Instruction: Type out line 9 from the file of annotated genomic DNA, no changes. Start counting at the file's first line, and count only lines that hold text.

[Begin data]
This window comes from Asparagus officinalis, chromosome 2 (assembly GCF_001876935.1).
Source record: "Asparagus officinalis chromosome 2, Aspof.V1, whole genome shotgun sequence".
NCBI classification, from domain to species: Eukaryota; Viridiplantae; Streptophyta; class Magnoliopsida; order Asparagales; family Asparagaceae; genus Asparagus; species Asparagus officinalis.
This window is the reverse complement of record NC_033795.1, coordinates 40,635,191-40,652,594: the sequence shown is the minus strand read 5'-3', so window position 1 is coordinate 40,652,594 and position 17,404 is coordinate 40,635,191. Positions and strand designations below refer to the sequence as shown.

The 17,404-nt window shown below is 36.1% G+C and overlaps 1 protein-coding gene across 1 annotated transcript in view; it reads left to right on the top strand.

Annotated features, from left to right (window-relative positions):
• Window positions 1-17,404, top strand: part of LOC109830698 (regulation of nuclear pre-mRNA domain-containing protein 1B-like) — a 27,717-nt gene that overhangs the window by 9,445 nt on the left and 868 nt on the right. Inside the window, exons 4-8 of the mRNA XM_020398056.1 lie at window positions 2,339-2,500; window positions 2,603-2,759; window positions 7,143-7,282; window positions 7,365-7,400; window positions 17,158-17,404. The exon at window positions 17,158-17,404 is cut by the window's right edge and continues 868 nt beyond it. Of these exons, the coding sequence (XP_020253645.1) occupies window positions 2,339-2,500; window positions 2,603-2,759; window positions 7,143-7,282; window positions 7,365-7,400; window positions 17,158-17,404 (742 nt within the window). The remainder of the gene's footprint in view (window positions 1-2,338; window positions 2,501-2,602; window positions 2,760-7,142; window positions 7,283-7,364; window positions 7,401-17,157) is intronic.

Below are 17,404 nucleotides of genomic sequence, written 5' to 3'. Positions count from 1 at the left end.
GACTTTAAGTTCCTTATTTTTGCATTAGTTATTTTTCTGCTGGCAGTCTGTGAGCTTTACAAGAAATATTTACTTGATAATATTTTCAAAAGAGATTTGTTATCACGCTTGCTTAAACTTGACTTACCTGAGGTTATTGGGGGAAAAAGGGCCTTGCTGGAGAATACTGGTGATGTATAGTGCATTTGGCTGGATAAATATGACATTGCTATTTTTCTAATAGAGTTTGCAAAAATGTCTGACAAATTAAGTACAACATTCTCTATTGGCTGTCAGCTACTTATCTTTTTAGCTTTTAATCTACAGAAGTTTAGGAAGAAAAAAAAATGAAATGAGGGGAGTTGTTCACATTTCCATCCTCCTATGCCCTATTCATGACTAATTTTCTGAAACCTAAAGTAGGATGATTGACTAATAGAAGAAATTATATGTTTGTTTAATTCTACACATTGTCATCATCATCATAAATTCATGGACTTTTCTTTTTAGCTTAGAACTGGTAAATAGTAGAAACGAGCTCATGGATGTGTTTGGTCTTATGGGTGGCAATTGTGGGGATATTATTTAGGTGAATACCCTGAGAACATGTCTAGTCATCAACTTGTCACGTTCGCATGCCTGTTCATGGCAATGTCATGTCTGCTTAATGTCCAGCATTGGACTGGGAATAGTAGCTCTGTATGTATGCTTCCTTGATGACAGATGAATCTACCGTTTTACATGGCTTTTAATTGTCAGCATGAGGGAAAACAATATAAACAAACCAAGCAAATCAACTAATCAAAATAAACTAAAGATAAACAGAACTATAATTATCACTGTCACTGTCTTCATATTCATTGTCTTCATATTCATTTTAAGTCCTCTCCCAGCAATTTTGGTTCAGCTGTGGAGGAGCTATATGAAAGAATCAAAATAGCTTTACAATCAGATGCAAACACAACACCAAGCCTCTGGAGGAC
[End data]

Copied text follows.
GACTTTAAGTTCCTTATTTTTGCATTAGTTATTTTTCTGCTGGCAGTCTGTGAGCTTTACAAGAAATATTTACTTGATAATATTTTCAAAAGAGATTTGTTATCACGCTTGCTTAAACTTGACTTACCTGAGGTTATTGGGGGAAAAAGGGCCTTGCTGGAGAATACTGGTGATGTATAGTGCATTTGGCTGGATAAATATGACATTGCTATTTTTCTAATAGAGTTTGCAAAAATGTCTGACAAATTAAGTACAACATTCTCTATTGGCTGTCAGCTACTTATCTTTTTAGCTTTTAATCTACAGAAGTTTAGGAAGAAAAAAAAATGAAATGAGGGGAGTTGTTCACATTTCCATCCTCCTATGCCCTATTCATGACTAATTTTCTGAAACCTAAAGTAGGATGATTGACTAATAGAAGAAATTATATGTTTGTTTAATTCTACACATTGTCATCATCATCATAAATTCATGGACTTTTCTTTTTAGCTTAGAACTGGTAAATAGTAGAAACGAGCTCATGGATGTGTTTGGTCTTATGGGTGGCAATTGTGGGGATATTATTTAGGTGAATACCCTGAGAACATGTCTAGTCATCAACTTGTCACGTTCGCATGCCTGTTCATGGCAATGTCATGTCTGCTTAATGTCCAGCATTGGACTGGGAATAGTAGCTCTGTATGTATGCTTCCTTGATGACAGATGAATCTACCGTTTTACATGGCTTTTAATTGTCAGCATGAGGGAAAACAATATAAACAAACCAAGCAAATCAACTAATCAAAATAAACTAAAGATAAACAGAACTATAATTATCACTGTCACTGTCTTCATATTCATTGTCTTCATATTCATTTTAAGTCCTCTCCCAGCAATTTTGGTTCAGCTGTGGAGGAGCTATATGAAAGAATCAAAATAGCTTTACAATCAGATGCAAACACAACACCAAGCCTCTGGAGGAC